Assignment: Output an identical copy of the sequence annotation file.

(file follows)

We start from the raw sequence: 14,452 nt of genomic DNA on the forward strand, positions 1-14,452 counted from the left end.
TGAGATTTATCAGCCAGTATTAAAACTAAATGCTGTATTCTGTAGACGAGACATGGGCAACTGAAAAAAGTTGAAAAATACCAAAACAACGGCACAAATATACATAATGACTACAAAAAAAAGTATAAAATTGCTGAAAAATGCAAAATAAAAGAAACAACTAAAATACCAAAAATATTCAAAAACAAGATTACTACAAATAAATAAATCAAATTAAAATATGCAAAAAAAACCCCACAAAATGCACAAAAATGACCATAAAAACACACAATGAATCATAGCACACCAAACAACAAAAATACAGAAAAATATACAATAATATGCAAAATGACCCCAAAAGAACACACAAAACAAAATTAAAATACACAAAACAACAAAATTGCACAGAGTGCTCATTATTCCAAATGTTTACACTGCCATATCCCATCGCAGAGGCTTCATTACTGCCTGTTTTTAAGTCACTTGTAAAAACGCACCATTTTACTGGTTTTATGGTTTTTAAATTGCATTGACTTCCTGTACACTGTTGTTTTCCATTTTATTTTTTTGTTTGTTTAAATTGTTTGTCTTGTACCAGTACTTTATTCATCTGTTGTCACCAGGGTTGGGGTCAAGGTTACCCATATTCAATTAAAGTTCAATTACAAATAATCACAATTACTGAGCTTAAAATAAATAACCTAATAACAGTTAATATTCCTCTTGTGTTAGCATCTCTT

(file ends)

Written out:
We start from the raw sequence: 14,452 nt of genomic DNA on the forward strand, positions 1-14,452 counted from the left end.
TGAGATTTATCAGCCAGTATTAAAACTAAATGCTGTATTCTGTAGACGAGACATGGGCAACTGAAAAAAGTTGAAAAATACCAAAACAACGGCACAAATATACATAATGACTACAAAAAAAAGTATAAAATTGCTGAAAAATGCAAAATAAAAGAAACAACTAAAATACCAAAAATATTCAAAAACAAGATTACTACAAATAAATAAATCAAATTAAAATATGCAAAAAAAACCCCACAAAATGCACAAAAATGACCATAAAAACACACAATGAATCATAGCACACCAAACAACAAAAATACAGAAAAATATACAATAATATGCAAAATGACCCCAAAAGAACACACAAAACAAAATTAAAATACACAAAACAACAAAATTGCACAGAGTGCTCATTATTCCAAATGTTTACACTGCCATATCCCATCGCAGAGGCTTCATTACTGCCTGTTTTTAAGTCACTTGTAAAAACGCACCATTTTACTGGTTTTATGGTTTTTAAATTGCATTGACTTCCTGTACACTGTTGTTTTCCATTTTATTTTTTTGTTTGTTTAAATTGTTTGTCTTGTACCAGTACTTTATTCATCTGTTGTCACCAGGGTTGGGGTCAAGGTTACCCATATTCAATTAAAGTTCAATTACAAATAATCACAATTACTGAGCTTAAAATAAATAACCTAATAACAGTTAATATTCCTCTTGTGTTAGCATCTCTT